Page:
Joseph grew up in a town called Arimathea which was also known as Rameth and Ramula. A town that was allotted or given to the Levites who are the priestly descendants called by Moses. Joseph was a member of the council who were the ones responsible for getting Pilate to hear their case against Jesus. Yet Joseph was not in agreement with what the group decided. He too was looking for the kingdom of God. The Messiah who would make all things right and now Jesus was the closest that had borne witness to the Kingdom. Joseph would have been an interesting person to hang out with. I imagine him large like the picture with a quiet sense about him. Yet very compassionate towards everyone.

When the council whose chief priest was named Caiaphas decided to attack Jesus, trap him in questions, and convince Pilate to hear the case against him Joseph didn’t want any part of it. He did not speak up either, at least as far as we know. But maybe he did try. In his quiet and compassionate way maybe, one-on-one he tried to get other members of the council to disagree with Caiaphas. Maybe it was Joseph who convinced Nicodemus to seek out Jesus that night and ask how a person could go back into a mother’s womb and be born again.

The inner strength of such a strong man to then bravely go to the palace and ask Pilate for the body was extraordinary. When a person was crucified they were usually left to hang as a reminder to the people of what happens to criminals who go against the Roman rule of the day. To ask for the criminal against the state Jesus’ body so that he could have a proper burial took great inner strength. In essence he was saying to Caiaphas and Pilate you were wrong to convict this man, he deserves better, let me honor him with an appropriate tomb for the Son of God. The hardest thing to do is to stand up for your convictions when it is unpopular, and you are outnumbered. But that is what Joseph of Arimathea did. As the artist asks, “how weighty a matter” not only in physically moving the body but now mentally to go against the powers that be of the day and see if he too might meet his own fate on another cross.

Yet, God was with Joseph when he asked for Jesus’ body and he was given permission to place Jesus in the tomb. Because of Joseph’s actions the women were able to see the place where Jesus was laid, know that he was wrapped in a burial shroud and the tomb sealed. They knew where to go on that Sunday to be the first to see the tomb was empty and that Jesus was among them. They were able to tell the disciples the good news that Jesus was risen, he was risen indeed. The kingdom of God did not die on that cross. Instead the gates to that kingdom were thrown open. We are all invited to see the throne of God because of God’s grace and love. No matter what we do that love will not be taken away from us.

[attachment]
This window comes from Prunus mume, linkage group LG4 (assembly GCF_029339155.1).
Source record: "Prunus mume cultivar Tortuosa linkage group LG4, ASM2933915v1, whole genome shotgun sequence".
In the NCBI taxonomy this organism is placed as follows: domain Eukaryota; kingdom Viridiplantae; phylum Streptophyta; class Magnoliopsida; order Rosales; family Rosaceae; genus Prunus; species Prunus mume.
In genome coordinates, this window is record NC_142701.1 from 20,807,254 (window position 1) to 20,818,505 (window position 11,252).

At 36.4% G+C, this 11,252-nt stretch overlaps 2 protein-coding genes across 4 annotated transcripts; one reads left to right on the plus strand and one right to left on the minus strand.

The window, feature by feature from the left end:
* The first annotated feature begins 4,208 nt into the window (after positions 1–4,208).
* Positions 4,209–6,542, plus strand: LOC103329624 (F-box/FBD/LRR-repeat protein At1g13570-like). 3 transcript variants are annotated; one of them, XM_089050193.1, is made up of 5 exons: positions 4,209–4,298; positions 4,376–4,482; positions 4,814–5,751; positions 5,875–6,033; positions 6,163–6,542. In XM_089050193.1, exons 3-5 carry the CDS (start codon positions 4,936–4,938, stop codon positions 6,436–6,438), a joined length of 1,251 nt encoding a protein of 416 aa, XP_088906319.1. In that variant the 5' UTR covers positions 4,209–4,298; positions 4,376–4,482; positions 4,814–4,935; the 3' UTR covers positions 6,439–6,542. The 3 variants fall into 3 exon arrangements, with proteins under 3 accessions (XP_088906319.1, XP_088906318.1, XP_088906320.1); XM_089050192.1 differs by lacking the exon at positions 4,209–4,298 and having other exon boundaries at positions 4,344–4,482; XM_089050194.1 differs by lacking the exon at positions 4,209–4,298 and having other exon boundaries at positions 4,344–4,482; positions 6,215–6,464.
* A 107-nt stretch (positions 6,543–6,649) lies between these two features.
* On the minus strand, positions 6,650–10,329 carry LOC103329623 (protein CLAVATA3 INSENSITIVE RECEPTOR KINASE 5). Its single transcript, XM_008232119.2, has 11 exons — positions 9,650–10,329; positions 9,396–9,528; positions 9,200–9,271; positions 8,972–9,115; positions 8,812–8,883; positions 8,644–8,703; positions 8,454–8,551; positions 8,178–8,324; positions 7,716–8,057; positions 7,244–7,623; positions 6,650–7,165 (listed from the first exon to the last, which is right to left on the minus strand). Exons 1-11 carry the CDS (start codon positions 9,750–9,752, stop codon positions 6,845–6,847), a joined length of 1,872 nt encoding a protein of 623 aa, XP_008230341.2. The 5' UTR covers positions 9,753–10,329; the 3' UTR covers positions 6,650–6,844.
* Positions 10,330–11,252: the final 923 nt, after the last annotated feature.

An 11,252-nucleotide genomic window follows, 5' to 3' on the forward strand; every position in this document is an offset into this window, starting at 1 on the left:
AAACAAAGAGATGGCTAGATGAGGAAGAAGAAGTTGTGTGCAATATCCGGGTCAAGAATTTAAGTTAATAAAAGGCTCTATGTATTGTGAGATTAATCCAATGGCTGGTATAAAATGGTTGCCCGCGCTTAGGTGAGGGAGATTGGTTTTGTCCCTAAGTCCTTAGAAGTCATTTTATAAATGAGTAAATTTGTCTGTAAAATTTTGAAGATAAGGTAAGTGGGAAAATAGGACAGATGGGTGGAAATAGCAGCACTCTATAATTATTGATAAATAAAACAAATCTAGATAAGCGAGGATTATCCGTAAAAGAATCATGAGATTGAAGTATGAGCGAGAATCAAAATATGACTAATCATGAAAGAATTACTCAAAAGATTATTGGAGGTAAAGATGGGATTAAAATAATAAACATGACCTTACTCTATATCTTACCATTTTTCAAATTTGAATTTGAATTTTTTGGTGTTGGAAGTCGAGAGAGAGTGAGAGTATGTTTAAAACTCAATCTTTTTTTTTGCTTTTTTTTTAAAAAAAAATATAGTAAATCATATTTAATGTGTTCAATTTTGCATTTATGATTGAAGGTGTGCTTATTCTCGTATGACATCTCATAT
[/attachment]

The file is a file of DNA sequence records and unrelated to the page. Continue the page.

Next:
However, sometimes we will be asked by God to take on some weighty matters. We may not be asked to carry a body from the cross to the tomb, but we may be asked to stand for those who can’t. The poor and hungry, the migrant or immigrant, the mentally ill or criminal in jail, the unpopular opinion and to turn the other cheek one more time. To be the modern-day Joseph of Arimathea and to be seeking the kingdom of God we will be called on to make weighty decisions. Maybe it is with our money, maybe it is with our presence, and maybe it is with prayer; but we will be called to serve not just the institutions of religion in the church, but our fellow human beings.

When that moment comes how will we answer? Will we stand with the others and shout crucify him? Will we go and ask permission to do the right thing? Will we bear the burden of carrying someone in their darkest hour? Will we seek the kingdom of this world and do what is easy? Or will we seek the kingdom of God and do what takes us out of our comfort zone? How weighty a task in deed! Amen.